Your browser is no longer supported

For the best possible experience using our website we recommend you upgrade to a newer version or another browser.

Your browser appears to have cookies disabled. For the best experience of this website, please enable cookies in your browser

We'll assume we have your consent to use cookies, for example so you won't need to log in each time you visit our site.
Learn more

Warning over false claims about HCA care certificate learning

  • 2 Comments

Healthcare assistant employers have been warned against training providers making false claims they have been licensed to provide a government-recommended care certificate.

Some providers have also been charging money for care certificate training materials that are available for free online, said national workforce planning body Health Education England.

The care certificate was introduced from April 2015 and sets out 15 standards for HCA training, but is not mandatory. It is recommended the training takes places over 12 weeks.

“The care certificate is not a mandatory requirement”

Health Education England

However, HEE said it had been made aware of a number of claims being made by commercial training providers – including those offering e-learning – that completion of the certificate was mandatory and that it must be done within 12 weeks.

In a joint statement with other national education and training bodies Skills for Health, and Skills for Care, HEE reiterated this was not the case.

“The care certificate is not a mandatory requirement. However, the Care Quality Commission will expect that appropriate staff who are new to services which they regulate will achieve the competences required by the care certificate as part of their induction,” said the statement.

It also said that a licence for organisations awarding the care certificate did not exist.

Other claims included that the care certificate could be achieved by completing the providers’ e-learning or workbooks.

But HEE said it was not possible to obtain the care certificate through these methods alone and said assessment of skills must be done in the workplace.

  • 2 Comments

Readers' comments (2)

  • So what is the point of having a care certificate if it isn't mandatory? Surely we have seen enough mistakes in the care industry to warrant a mandatory requirement for basic level training for all care workers.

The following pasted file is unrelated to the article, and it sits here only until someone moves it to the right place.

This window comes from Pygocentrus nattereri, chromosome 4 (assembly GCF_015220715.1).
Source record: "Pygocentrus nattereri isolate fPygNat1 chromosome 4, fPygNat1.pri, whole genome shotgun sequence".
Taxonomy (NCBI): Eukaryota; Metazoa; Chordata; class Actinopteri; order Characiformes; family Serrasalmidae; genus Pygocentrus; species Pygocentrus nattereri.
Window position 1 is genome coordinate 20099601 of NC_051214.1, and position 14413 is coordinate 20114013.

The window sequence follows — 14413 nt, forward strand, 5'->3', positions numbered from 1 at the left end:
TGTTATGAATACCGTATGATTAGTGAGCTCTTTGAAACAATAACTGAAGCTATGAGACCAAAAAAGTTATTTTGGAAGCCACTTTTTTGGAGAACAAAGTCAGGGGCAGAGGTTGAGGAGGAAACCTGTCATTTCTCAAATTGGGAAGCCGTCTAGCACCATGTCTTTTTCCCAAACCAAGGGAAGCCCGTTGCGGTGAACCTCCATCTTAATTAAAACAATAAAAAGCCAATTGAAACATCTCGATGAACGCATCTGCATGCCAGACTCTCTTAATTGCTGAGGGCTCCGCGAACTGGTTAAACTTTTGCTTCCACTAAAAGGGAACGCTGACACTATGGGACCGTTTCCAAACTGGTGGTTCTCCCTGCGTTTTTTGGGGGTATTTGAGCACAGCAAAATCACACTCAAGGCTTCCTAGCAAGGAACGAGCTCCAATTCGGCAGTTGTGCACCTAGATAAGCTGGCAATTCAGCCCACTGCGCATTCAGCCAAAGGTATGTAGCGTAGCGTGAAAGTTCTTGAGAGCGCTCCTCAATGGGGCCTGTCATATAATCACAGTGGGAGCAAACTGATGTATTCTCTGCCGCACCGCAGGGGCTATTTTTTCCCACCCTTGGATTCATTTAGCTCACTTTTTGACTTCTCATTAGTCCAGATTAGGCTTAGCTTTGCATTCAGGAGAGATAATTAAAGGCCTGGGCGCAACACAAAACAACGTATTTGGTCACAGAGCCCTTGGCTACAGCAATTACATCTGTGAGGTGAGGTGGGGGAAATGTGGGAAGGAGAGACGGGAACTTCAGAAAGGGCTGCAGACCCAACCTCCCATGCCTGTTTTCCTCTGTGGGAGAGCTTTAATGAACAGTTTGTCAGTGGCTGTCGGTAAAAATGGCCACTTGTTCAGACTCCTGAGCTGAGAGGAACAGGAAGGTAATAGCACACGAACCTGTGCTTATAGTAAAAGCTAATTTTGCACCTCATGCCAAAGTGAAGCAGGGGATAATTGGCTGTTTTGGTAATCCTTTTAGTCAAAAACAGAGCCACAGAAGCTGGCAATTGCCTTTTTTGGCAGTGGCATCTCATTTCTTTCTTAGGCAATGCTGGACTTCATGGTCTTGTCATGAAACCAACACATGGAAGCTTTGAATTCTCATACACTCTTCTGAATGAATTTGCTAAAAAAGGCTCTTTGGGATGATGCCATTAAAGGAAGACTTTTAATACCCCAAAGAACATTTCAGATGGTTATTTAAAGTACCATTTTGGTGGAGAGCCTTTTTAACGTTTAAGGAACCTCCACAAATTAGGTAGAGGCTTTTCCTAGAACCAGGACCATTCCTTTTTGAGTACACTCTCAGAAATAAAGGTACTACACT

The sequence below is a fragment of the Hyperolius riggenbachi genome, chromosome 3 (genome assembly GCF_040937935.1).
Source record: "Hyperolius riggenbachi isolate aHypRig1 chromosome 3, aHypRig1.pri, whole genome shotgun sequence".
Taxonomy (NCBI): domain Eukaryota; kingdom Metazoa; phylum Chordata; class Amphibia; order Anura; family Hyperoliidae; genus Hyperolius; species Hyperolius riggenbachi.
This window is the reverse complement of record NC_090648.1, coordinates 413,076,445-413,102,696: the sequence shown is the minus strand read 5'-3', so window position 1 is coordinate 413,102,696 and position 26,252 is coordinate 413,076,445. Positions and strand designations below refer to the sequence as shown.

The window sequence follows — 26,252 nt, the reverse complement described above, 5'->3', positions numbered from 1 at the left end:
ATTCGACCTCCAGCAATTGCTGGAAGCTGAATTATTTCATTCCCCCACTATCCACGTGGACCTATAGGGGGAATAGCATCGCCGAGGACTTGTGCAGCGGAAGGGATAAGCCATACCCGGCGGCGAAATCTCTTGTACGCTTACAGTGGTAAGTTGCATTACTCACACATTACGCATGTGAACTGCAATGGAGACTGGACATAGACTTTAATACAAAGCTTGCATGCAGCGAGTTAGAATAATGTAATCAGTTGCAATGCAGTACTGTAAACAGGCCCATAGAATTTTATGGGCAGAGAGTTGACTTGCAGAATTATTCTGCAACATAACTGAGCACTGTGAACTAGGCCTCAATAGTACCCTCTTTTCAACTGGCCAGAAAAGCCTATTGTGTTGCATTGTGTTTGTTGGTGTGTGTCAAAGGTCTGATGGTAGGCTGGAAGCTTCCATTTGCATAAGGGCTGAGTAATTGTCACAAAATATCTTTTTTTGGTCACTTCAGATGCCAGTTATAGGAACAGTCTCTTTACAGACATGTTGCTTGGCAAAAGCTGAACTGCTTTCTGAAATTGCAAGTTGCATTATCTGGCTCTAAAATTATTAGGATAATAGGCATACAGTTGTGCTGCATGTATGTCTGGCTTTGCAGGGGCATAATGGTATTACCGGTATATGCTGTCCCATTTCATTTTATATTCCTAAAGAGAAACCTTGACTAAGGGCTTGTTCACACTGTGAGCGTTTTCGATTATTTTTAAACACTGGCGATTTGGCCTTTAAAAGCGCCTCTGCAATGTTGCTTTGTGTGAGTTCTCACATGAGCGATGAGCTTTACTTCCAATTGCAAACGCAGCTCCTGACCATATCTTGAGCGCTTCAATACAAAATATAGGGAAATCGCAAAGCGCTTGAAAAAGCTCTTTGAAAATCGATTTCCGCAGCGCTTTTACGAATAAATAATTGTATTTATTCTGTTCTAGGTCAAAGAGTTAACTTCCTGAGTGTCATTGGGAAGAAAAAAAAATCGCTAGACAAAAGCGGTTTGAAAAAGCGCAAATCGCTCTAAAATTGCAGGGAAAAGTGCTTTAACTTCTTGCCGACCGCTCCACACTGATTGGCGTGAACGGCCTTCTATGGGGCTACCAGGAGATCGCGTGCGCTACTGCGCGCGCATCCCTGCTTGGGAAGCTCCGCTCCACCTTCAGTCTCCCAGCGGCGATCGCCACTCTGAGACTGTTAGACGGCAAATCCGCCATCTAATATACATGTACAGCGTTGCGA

The CQC told me by phone and email that all care workers entering the profession should have the new care certificate which included BLS training. That is why it was introduced.
    Care agencies told me that their carers are not allowed to perform CPR or to move anybody that has fallen. When I asked why they relied because of insurance
    How long do you think it is going to be before there is a law suit?
    eg You employ a carer to look after your loved one. He/she stops breathing. It takes more than 10 mins for the ambulance to arrive and the carer does nothing and your loved one dies!
    If an agency is not prepared to supplied fully trained care staff then I do not think they should be allowed to practice.
    It is about time Caring was taken seriously
    Remember we will all be old at some time.

    Unsuitable or offensive? Report this comment

  • In response to the point above, it is not mandatory, there are reasons for this, it has been designed by skills for care, but it has no powers to make any training mandatory. Our employers can under the direction of CQC and other professional bodies dictate mandatory.
    What is curious is CQC's statement with regards to the Care Certificate as follows:
    "We expect that providers who employ health care support workers and adult social care workers should be able to demonstrate that those staff have, or are working towards, the skills set out in the Care Certificate."
    We are all inspected by CQC, their expectation of the training is obviously suffice to make anyone wanting a decent CQC inspection, inclined to deliver the Care Certificate.
    The training in most cases is not the issue, it is getting enough mentors to coach and guide new staff for the 12 week period that is mandatory.
    The Care Certificate should give a bench mark, but unfortunately as well all know, when something is not mandatory, it becomes a lower priority to many.
    We should have a bench mark standard for all HCA's.
    Carer's are permitted to do CPR, it is nothing to do with their insurance what so ever, it is to do with a risk averse approach, it is the responsibility of the Trust to ensure that any agency staff are fully trained to the required standard, the Trust is liable if it does not. You have to remember that a Care Agency is not a registered provider of health and social care, it is a job agency, unless it also operates a domiciliary care agency.
    Doing CPR even with a BLS qualification still makes the person a lay person and thus covered under the act of a Samaritan, BLS does not signify the same as GP, Nurse, Paramedic ................
    All care staff have a duty of care.

    Unsuitable or offensive? Report this comment

Have your say

You must sign in to make a comment

Please remember that the submission of any material is governed by our Terms and Conditions and by submitting material you confirm your agreement to these Terms and Conditions. Links may be included in your comments but HTML is not permitted.